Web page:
Norgrund was not unfamiliar with the brutality of his people. They were ruthless in battle. Each warrior was a powerhouse of raw fury; possessing a strength tenfold the amount of the steelclad knights that graced the kingdoms of the low-lying lands. But they were not monsters by repute… At least, they had not been. They prided themselves in the honour of the fight. They valued the code of just battle. They fought with unmatched fury, but never with cruel bloodlust.

But scores of them had become turncloaks. Once proud warriors had now forsaken all that their noble heritage once bestowed on them, and had become nothing but decadent raiders, dragging destruction in their wake. And from scout reports, their terrorization of local settlements had proven to all their ilk how far many of their own had fallen.

But retribution had come in the form of a cold fury, and nothing but silent snows and sleeping souls now stood vigil to this place. Yes, perhaps they did deserve this. For all they had wrought.

But the snow had revealed more than just the tracks of a runaway mage. Heavy boots had trodded through here, after the storm. No doubt, these had been another band of the same horde, who had come across the icy slaughter of their bretheren. And from the erratic trails that cut through the encampment, he knew that they had given chase… Yet another party who was about to underestimate the talents of a spellcaster.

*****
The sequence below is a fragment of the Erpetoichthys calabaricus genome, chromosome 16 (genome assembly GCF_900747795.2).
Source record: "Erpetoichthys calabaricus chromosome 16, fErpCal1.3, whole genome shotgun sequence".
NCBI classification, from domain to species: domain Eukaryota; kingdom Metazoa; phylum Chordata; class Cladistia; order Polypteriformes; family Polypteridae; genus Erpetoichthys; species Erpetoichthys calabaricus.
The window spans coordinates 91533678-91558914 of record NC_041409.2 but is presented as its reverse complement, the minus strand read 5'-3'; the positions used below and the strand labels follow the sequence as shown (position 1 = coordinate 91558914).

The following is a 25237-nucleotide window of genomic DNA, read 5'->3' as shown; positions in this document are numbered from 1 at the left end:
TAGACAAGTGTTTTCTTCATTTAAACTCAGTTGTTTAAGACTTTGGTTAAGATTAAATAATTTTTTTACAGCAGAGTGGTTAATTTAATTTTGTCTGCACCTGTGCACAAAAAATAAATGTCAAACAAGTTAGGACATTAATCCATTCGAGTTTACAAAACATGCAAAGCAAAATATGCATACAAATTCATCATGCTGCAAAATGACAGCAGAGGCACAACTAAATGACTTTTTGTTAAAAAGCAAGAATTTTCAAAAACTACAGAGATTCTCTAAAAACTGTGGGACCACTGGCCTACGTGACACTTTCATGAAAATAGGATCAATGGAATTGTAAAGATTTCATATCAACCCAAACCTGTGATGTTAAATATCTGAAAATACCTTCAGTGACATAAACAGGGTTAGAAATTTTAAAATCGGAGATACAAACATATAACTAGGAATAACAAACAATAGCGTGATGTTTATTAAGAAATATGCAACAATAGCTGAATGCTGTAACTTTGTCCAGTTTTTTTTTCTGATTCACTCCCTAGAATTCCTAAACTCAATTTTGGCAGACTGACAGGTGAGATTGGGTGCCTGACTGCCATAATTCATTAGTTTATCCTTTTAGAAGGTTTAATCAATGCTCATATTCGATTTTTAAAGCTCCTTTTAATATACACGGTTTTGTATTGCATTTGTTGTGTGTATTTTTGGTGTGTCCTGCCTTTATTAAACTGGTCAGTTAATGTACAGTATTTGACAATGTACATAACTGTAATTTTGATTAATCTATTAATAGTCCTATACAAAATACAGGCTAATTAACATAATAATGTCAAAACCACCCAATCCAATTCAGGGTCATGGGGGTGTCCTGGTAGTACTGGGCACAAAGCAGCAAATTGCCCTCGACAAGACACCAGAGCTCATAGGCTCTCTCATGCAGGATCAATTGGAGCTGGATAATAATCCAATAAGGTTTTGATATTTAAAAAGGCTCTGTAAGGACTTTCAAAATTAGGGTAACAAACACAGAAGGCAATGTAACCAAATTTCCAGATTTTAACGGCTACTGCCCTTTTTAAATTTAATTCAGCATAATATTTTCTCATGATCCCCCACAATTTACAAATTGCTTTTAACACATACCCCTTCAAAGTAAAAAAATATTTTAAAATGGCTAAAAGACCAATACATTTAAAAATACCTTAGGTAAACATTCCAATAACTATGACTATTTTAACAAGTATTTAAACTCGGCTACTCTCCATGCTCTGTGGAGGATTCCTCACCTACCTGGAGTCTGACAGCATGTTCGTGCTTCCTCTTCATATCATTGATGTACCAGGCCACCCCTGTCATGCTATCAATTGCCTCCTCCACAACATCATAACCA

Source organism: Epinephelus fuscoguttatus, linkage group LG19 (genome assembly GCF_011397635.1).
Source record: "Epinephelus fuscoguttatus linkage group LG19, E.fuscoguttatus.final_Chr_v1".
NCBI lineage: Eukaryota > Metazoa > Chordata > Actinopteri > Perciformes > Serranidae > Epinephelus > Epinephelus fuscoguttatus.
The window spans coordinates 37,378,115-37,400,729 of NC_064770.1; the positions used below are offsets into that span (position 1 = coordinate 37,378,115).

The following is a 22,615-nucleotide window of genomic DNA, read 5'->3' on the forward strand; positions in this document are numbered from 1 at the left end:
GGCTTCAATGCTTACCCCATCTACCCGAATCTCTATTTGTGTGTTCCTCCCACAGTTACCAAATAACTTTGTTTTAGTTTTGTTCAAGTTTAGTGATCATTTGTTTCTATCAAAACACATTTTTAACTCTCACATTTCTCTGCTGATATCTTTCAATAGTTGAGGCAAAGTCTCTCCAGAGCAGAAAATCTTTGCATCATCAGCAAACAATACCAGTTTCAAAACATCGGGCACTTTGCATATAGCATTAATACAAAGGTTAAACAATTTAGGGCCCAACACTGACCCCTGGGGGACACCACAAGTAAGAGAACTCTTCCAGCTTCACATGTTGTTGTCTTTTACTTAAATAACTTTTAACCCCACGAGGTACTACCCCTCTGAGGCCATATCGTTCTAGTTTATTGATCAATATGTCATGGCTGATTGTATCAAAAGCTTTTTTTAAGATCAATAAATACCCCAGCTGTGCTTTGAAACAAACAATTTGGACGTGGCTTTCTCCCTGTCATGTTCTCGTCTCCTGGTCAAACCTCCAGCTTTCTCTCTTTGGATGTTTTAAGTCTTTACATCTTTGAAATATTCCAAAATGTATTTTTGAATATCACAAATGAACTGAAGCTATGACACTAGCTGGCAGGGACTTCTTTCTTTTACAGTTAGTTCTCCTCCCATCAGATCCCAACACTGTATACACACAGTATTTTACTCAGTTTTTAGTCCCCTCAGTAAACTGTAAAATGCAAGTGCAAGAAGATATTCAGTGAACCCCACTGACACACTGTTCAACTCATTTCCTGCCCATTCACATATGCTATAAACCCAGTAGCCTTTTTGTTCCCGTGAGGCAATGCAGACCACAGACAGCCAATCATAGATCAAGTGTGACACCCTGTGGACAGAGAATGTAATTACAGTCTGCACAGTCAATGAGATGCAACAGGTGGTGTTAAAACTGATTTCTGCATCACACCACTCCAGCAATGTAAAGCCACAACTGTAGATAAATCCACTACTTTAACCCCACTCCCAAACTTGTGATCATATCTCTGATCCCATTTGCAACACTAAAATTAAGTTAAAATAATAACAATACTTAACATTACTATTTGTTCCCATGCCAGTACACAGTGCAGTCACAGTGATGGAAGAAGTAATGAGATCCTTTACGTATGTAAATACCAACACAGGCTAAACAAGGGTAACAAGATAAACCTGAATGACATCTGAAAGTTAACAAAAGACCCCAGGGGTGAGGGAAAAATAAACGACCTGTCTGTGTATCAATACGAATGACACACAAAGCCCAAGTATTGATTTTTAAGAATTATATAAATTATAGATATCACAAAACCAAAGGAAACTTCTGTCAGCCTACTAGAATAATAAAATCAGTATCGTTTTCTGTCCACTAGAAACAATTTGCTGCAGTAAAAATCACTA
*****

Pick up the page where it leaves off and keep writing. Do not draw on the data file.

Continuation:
Norgrund wondered if the mage knew of the avenging spirit of his people; a spirit of such fiery zeal and resolve that a reckoning was inevitable. They would follow him, bite at the sorcerer’s heels… until they overrun him, and made the mage pay for his daring to challenge the might of conceited warlords. But the spirit walker was unsure whether the ghosts of their comrades would be avenged. Those ghosts were certainly gone from this place. He could tell. And it unsettled him even more; all this silence. For all the death that seemed evident to the eye, the dead themselves were all but absent in spirit. The mage was powerful, for doing something like this: suspending time, nature, decay, and even the spirit world like so many snowflakes. He wondered if, once again, the marauders would underestimate the mage’s retaliatory prowess.

Perhaps they’ll deserve that as well.

But perhaps, not all had deserved this

The snows yet bore witness to another who had paid audience to the dangerous display of sorcery. A frail figure, now frozen, hunched over the cagefloor in what must have been its last agonising moments. He could only imagine what fear must have overcome him – a fear that that could outplay the ruthless treatment of his slavers. A fear the figure probably itself could not fathom, as a fate of frost had furiously engulfed him, procuring the same tragic end as was fated to the souls he had likely seen claimed from without the bars that had halted his escape. Norgrund wondered what was worse for the hapless soul: the thrall’s masters, or the stranger who shared his cell and had unleashed an arctic agony.

Perhaps he did not deserve this. But perhaps… it had been his only mercy…

With no glance to be spared for the memories of glacial ghosts, the spirit walker turned around, and cast his eyes to the unswept tracks that traversed the deep snow.

And so he walked. He walked until he could hear the spirits again…to places where their cries were no longer muffled by magic… To the places where the blizzard again covered the tracks…

Inktober #11